While the U.S. ignored pleas to lock in borrowing rates, several other countries read our memos. In recent years, no fewer than fourteen countries, including Austria, Belgium, and Ireland, have issued super-long bonds.

Moreover, dozens of private companies and universities, including Disney, Norfolk Southern, Coca-Cola, IBM, Ford, Federal Express, Yale, the University of Pennsylvania, Ohio State, and the University of Southern California, have also grasped the option.

Treasury’s missed opportunity looks even more glaring when one considers that over the past twenty years, the yield curve has inverted several times (including today), meaning that the U.S. could have borrowed at lower rates on superlong debt than on short-term bills. Buchholz elucidates that locking in those rates would have created some level of certainty while dampening the amplitude of future financial disaster scenarios.

So, is all this red ink under the bridge? Is it too late to take advantage of superlong bonds? Buchholz says, no, they are still valuable instruments that the Treasury should deploy. We recommend that the Treasury funding algorithm be embedded with a trigger to issue such bonds whenever the yield curve inverts. If the Department wishes to override this mechanism, the Secretary should face a burden of proof to show that it would not be in the interest of future generations.

Buchholz and Carter explain that historical studies show over the past 200 years — since roughly the time of Hamilton — real (inflation-adjusted) interest rates have averaged about 1.55 percent. Today, they hover around 2 percent. The Treasury should unleash superlong bonds in force whenever real yields drop below the historical average.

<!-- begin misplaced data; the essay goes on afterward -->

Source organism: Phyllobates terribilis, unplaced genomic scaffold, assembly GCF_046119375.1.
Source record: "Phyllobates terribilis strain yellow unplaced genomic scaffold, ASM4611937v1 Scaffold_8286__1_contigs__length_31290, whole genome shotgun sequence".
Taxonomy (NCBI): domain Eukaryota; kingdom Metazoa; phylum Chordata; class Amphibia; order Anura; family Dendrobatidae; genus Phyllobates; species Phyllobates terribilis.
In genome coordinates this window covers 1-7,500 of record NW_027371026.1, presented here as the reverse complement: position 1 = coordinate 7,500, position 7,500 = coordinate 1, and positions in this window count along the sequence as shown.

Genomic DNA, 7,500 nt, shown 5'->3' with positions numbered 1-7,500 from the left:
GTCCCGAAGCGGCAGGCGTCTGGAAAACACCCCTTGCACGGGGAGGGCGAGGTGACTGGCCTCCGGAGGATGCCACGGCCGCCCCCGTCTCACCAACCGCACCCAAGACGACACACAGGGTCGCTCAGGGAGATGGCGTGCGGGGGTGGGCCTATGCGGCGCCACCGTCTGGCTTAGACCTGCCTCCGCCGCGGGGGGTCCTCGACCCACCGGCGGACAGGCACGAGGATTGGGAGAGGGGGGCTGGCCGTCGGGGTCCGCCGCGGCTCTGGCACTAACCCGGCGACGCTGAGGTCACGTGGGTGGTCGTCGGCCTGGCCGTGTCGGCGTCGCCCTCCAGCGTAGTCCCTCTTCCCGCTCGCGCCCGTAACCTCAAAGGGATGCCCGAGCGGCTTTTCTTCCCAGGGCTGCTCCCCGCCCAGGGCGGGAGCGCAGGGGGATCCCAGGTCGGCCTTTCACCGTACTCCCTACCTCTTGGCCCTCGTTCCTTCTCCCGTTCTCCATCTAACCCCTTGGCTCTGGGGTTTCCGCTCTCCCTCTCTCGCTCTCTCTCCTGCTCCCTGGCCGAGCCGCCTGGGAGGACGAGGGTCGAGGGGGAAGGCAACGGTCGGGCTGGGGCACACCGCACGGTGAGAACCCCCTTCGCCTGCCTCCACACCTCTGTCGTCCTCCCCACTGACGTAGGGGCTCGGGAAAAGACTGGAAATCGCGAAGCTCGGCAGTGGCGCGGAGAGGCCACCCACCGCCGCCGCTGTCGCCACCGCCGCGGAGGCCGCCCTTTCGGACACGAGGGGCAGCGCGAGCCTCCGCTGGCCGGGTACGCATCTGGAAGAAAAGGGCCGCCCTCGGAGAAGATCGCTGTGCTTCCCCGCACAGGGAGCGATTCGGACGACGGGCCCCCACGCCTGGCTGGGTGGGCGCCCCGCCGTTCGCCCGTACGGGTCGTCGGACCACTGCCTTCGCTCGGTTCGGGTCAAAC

Of course, the underlying budget problem is too much spending. Buchholz and Carter recall Ronald Reagan’s once-joking comment that the government was like a baby, with a big appetite at one end and no sense of responsibility at the other. They point out that a sense of responsibility hasn’t matured in the half-century since Reagan’s quip. “Future generations, whether anxious or not, don’t have much voting power, so we need to build mechanisms to give them a voice. The U.S. Constitution provides for life, liberty, and the pursuit of happiness. A good night’s sleep would help,” concludes Buchholz.

Todd G. Buchholz, a former White House director of economic policy under President George W. Bush and managing director of the Tiger hedge fund, was awarded the Ally Young Teaching Prize by the Harvard Department of Economics and is the author of New Ideas from Dead Economists, The Price of Prosperity, and co-author of the musical Glory Ride.@econTodd

James Carter has served as deputy undersecretary of labor and deputy assistant secretary for economic policy at the U.S. Treasury.

This article was published in Project Syndicate. To read the full article, click here.

Amanda Kent